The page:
Neezar
09-28-2009, 02:33 PM
Less school! We need to get back to the basics. Kids are learning Algebra in grade school these days. These kids aren't getting out in the work world and doing any better than our (my) generation nor the one before us. I know kids graduating who can't add 2 + 2 without a calculator. They need to only worry about reading, writing, and arithmatic in grade school and let the kids be kids.

logrus
09-28-2009, 03:09 PM
I thought Chicago had a few schools who pretty much went year round.

County Mike
09-28-2009, 03:23 PM
I blame "no child left behind". It seems they want to slow down ALL the kids so the dumb ones aren't left behind. Screw that. When I was in school, they separated us into groups and the more advanced kids were pushed. The slower kids were helped along at a pace they could handle. What's wrong with that?

Spending more time in school doing work that is too easy for you doesn't help anyone. Just like in the real world... Sink or swim.

flo
09-28-2009, 07:57 PM
Well, if our public schools were actually doing their jobs in the first place, then you might have a point; but our public schools are catastrophic failures, turning out mindless illiterates who don't understand the concepts of failure or competition and can't even locate the United States on a map of the United States.

I think you hit the nail on the head.

NateR
09-28-2009, 09:26 PM
I blame "no child left behind". It seems they want to slow down ALL the kids so the dumb ones aren't left behind. Screw that. When I was in school, they separated us into groups and the more advanced kids were pushed. The slower kids were helped along at a pace they could handle. What's wrong with that?

Spending more time in school doing work that is too easy for you doesn't help anyone. Just like in the real world... Sink or swim.

That is a huuuuuge part of the problem, but the real issue is that the federal government should not be involved in our public schools AT ALL.

I started attending public school in 1980 (I was in 2nd grade, I spent Kindergarten and 1st grade in private schools), so I had no idea that the federal Department of Education was a recent development created under Jimmy Carter in 1979. It was considered such a great idea that it barely passed in Congress (by only 4 votes in the House) and Ronald Reagan immediately tried to dismantle it upon becoming President in 1981. Unfortunately politics got in the way and fixing other things (like Carter's near destruction of the economy and winning the Cold War), took priority.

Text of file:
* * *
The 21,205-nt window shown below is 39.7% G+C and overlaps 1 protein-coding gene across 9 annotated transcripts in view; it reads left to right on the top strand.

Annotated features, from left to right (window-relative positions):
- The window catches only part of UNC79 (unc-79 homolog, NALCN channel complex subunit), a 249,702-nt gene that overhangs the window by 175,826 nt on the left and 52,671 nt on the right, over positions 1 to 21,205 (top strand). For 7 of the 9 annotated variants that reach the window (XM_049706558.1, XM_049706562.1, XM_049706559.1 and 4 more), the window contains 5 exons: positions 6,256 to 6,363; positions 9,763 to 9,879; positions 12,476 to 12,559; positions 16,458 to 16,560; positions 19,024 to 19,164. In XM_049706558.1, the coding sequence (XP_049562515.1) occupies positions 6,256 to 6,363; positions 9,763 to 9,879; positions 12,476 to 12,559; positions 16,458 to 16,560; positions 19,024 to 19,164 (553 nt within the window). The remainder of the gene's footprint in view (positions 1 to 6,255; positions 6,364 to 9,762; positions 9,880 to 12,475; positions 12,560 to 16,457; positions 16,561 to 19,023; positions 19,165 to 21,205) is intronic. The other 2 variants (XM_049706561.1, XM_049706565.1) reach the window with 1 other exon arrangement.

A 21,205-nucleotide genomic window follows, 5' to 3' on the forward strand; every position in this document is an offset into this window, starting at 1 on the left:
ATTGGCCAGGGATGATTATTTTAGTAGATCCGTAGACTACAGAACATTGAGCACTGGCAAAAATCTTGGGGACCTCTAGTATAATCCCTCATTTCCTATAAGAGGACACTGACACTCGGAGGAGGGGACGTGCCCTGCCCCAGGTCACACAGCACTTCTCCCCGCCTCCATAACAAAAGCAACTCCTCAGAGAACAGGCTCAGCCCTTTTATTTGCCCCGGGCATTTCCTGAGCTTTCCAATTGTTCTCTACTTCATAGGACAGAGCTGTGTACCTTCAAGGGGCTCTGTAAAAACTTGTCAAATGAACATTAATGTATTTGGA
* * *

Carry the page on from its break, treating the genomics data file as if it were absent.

It's interesting that the quality of our public schools has been on a downhill rocket-slide ever since the Federal Government took it over (it sure gives you a lot of confident over what they are going to do to healthcare).

So, we need to get rid of the Department of Education and put managing our public schools back in the hands of the State and local governments.

I think you hit the nail on the head.

Thanks, but I guess I should clarify that I don't think that all public school students are idiots. I think it depends on where you are and the population level. I've noticed that in many smaller communities, the school system works fairly well, like here in Hillsboro. However, I believe most of that is because of accountability of teachers to parents. In a small town, teachers aren't going to be able to hide from the parents of their students. They're going to run into them in the grocery store or at church. They might even have gone to school with them or, in some cases, the parents might have actually learned under the same teacher that their kids are learning from.

Also, the mentality of the parents plays a big role. I believe that parents and public schools should share the responsibility of education 50/50. If parents believe that public schools are responsible for 100% of the work in educating their kids, then of course they are going to end up with functionally retarded dimwits who probably aren't going to move out of the house until they are in their 40s.